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Med J Aust. 2009 Nov 16;191(10):549-53.

Variability in the rate of prescription and cost of domiciliary oxygen therapy in Australia.

Author information

1
Thoracic Program, Department of Thoracic Medicine, The Prince Charles Hospital, and School of Medicine, University of Queensland, Brisbane, QLD, Australia. john_serginson@health.qld.gov.au

Abstract

OBJECTIVES:

To determine the rate of prescription of and government expenditure for domiciliary oxygen therapy (DOT) in Australia, and to identify interstate differences in rates, costs and service provision.

DESIGN:

Retrospective observational study.

PARTICIPANTS AND SETTING:

Government departments and health services (state and federal) that funded DOT in Australia in the 2004-05 financial year (including the Department of Veterans' Affairs [DVA] and the Department of Health and Ageing [DoHA]).

MAIN OUTCOME MEASURES:

Prescription rates, cost of DOT in 2004-05, and services provided in each jurisdiction.

RESULTS:

In 2005, 20,127 patients were using DOT, giving a national prevalence of 100 prescriptions per 100,000 population. The total cost was about $31 million. State governments, the DVA and the DoHA funded 13,899 (69%), 4084 (20%) and 2144 (11%) patients, respectively. Prescription rates varied threefold between the states, ranging from 44 (Northern Territory) to 133 (Tasmania) per 100,000 population. Cost per patient per year varied fourfold between the DVA and the DoHA. All jurisdictions funded oxygen according to the clinical criteria of the Thoracic Society of Australia and New Zealand, but considerable variability in service provision was identified.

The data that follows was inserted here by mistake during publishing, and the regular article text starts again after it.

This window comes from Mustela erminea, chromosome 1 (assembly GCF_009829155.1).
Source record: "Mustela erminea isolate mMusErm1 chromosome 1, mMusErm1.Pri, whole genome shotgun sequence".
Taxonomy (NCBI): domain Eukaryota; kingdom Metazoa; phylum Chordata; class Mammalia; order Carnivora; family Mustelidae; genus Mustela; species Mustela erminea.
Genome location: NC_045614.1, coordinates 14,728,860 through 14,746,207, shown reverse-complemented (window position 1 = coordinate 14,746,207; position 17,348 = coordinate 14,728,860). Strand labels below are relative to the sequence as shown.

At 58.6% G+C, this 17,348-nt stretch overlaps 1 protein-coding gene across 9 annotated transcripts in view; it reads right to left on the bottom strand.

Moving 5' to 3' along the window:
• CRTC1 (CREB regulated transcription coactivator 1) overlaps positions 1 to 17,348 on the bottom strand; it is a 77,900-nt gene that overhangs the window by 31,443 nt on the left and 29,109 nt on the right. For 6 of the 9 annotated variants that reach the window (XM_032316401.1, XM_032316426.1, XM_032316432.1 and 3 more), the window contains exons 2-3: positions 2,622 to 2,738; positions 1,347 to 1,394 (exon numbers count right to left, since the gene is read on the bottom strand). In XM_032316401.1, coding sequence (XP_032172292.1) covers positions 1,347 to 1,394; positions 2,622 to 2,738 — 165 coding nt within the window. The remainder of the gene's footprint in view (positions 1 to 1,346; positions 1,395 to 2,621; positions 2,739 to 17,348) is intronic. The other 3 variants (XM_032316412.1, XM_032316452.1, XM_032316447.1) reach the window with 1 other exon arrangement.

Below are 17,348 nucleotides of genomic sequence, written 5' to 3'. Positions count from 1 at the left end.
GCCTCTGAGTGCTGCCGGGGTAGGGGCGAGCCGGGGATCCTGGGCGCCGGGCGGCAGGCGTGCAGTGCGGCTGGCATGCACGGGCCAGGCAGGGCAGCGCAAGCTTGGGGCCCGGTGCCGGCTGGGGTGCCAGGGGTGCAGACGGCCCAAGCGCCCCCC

CONCLUSION:

DOT prescription rates and costs vary considerably between jurisdictions. An urgently needed national DOT register would enable the current variability to be understood and allow service planning and benchmarking of clinical outcomes.

PMID:
19912087
[Indexed for MEDLINE]

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